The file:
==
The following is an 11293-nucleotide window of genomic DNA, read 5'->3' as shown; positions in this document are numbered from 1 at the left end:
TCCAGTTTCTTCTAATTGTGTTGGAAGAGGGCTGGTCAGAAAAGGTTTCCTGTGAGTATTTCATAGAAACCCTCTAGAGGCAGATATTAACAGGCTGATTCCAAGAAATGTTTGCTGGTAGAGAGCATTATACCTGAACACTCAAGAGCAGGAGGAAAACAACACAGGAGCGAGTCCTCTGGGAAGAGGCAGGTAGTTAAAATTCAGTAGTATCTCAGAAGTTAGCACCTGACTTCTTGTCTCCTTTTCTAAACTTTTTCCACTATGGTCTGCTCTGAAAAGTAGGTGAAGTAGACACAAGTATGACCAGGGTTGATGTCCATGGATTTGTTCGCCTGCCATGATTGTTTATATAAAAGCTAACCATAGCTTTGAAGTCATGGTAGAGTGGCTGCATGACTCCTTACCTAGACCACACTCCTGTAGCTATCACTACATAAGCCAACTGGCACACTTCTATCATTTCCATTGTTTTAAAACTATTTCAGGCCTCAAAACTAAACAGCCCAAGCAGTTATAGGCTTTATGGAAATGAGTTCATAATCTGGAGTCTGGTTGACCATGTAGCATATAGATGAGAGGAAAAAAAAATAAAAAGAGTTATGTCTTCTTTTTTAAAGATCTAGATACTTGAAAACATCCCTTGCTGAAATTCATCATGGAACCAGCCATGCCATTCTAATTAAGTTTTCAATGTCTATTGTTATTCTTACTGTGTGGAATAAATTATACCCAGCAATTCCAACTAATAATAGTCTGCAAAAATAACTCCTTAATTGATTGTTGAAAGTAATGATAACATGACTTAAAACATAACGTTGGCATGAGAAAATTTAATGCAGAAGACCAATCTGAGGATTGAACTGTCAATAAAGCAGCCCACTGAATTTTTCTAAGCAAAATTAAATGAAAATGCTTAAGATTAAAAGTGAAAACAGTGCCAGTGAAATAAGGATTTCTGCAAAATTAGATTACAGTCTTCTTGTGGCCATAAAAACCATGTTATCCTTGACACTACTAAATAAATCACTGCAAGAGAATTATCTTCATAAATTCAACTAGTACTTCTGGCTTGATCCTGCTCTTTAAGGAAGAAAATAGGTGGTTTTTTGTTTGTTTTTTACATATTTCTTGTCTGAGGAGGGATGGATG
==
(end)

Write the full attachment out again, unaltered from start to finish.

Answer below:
The following is an 11293-nucleotide window of genomic DNA, read 5'->3' as shown; positions in this document are numbered from 1 at the left end:
TCCAGTTTCTTCTAATTGTGTTGGAAGAGGGCTGGTCAGAAAAGGTTTCCTGTGAGTATTTCATAGAAACCCTCTAGAGGCAGATATTAACAGGCTGATTCCAAGAAATGTTTGCTGGTAGAGAGCATTATACCTGAACACTCAAGAGCAGGAGGAAAACAACACAGGAGCGAGTCCTCTGGGAAGAGGCAGGTAGTTAAAATTCAGTAGTATCTCAGAAGTTAGCACCTGACTTCTTGTCTCCTTTTCTAAACTTTTTCCACTATGGTCTGCTCTGAAAAGTAGGTGAAGTAGACACAAGTATGACCAGGGTTGATGTCCATGGATTTGTTCGCCTGCCATGATTGTTTATATAAAAGCTAACCATAGCTTTGAAGTCATGGTAGAGTGGCTGCATGACTCCTTACCTAGACCACACTCCTGTAGCTATCACTACATAAGCCAACTGGCACACTTCTATCATTTCCATTGTTTTAAAACTATTTCAGGCCTCAAAACTAAACAGCCCAAGCAGTTATAGGCTTTATGGAAATGAGTTCATAATCTGGAGTCTGGTTGACCATGTAGCATATAGATGAGAGGAAAAAAAAATAAAAAGAGTTATGTCTTCTTTTTTAAAGATCTAGATACTTGAAAACATCCCTTGCTGAAATTCATCATGGAACCAGCCATGCCATTCTAATTAAGTTTTCAATGTCTATTGTTATTCTTACTGTGTGGAATAAATTATACCCAGCAATTCCAACTAATAATAGTCTGCAAAAATAACTCCTTAATTGATTGTTGAAAGTAATGATAACATGACTTAAAACATAACGTTGGCATGAGAAAATTTAATGCAGAAGACCAATCTGAGGATTGAACTGTCAATAAAGCAGCCCACTGAATTTTTCTAAGCAAAATTAAATGAAAATGCTTAAGATTAAAAGTGAAAACAGTGCCAGTGAAATAAGGATTTCTGCAAAATTAGATTACAGTCTTCTTGTGGCCATAAAAACCATGTTATCCTTGACACTACTAAATAAATCACTGCAAGAGAATTATCTTCATAAATTCAACTAGTACTTCTGGCTTGATCCTGCTCTTTAAGGAAGAAAATAGGTGGTTTTTTGTTTGTTTTTTACATATTTCTTGTCTGAGGAGGGATGGATG